By Jim Hagarty
My father-in-law was a very good minister, artist and woodworker. We inherited seven or eight of his big, heavy woodshop machines and have had them in the shed for the past year. A few months ago, it became clear to me that they would be better situated in our finished and heated garage where we can make a proper workshop. Since then I have fretted and worried about how this transfer of machines would be accomplished. I knew I needed help but foresaw a number of problems with the project. Broken windows, scratched doors, injured helpers, damaged machinery. Where would we get a dolly we would need to carry the heavier pieces? I wonder, if I could put all that anxiety together, whether or not it would take up two hours or three or four. Maybe.
Tonight, my son and a bunch of his 17-year-old friends happened to be over at our place for burgers and pop. Afterwards, I asked them if they could help me move the machines, thinking they might get three or four of the lighter ones moved. Sure, they said. And they did. All the machines were moved, settled, done in 10 minutes. Then they hopped in the van and drove off. Nothing broken or scratched, no pulled muscles, no dolly needed. They just got together and got it done, as though they were doing the dishes after supper.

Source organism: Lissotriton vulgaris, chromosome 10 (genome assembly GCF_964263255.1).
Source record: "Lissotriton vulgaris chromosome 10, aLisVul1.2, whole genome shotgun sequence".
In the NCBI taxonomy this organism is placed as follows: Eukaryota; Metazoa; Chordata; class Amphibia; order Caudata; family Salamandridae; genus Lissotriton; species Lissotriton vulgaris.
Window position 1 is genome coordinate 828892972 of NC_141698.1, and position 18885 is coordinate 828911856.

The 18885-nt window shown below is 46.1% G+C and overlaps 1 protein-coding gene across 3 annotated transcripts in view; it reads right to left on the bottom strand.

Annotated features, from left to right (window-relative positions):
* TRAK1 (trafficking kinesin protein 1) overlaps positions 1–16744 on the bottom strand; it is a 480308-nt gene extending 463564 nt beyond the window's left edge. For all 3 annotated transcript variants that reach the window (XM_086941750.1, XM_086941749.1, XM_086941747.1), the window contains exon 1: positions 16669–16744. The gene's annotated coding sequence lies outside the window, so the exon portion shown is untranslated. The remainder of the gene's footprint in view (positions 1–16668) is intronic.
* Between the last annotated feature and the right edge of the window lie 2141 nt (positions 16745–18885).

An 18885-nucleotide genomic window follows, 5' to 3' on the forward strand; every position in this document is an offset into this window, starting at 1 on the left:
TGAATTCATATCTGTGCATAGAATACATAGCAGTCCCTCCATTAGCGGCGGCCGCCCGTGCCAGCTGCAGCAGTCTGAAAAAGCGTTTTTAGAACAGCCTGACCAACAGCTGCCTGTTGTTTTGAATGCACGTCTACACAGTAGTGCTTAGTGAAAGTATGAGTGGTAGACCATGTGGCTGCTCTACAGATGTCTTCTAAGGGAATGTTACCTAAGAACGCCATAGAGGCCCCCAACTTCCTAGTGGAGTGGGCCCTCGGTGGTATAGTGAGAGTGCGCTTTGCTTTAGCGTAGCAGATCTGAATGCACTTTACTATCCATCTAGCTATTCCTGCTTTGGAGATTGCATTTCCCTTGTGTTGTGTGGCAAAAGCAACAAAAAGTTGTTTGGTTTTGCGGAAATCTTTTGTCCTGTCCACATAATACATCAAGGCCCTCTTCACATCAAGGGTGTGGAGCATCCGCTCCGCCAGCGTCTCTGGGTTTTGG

A few minutes later, I took the dog for a walk and I noticed that old familiar tension behind my eyes and wistful tears sitting there. Oh, to be 17 again. To not look ahead and behind. To not think there are things you can’t do. To live every day as an adventure with your pals. To be forever in the moment.
What happens to us to take that away? Do we get too cynical, or too bored or too tired?
Last year I took a van load of those guys to Port Huron, Michigan, for the day. It was the most fun I have had in years, just listening to the banter, the joking, the expressions of joy and anticipation of good things to come. The talk of cars and girls and music. The finer things in life.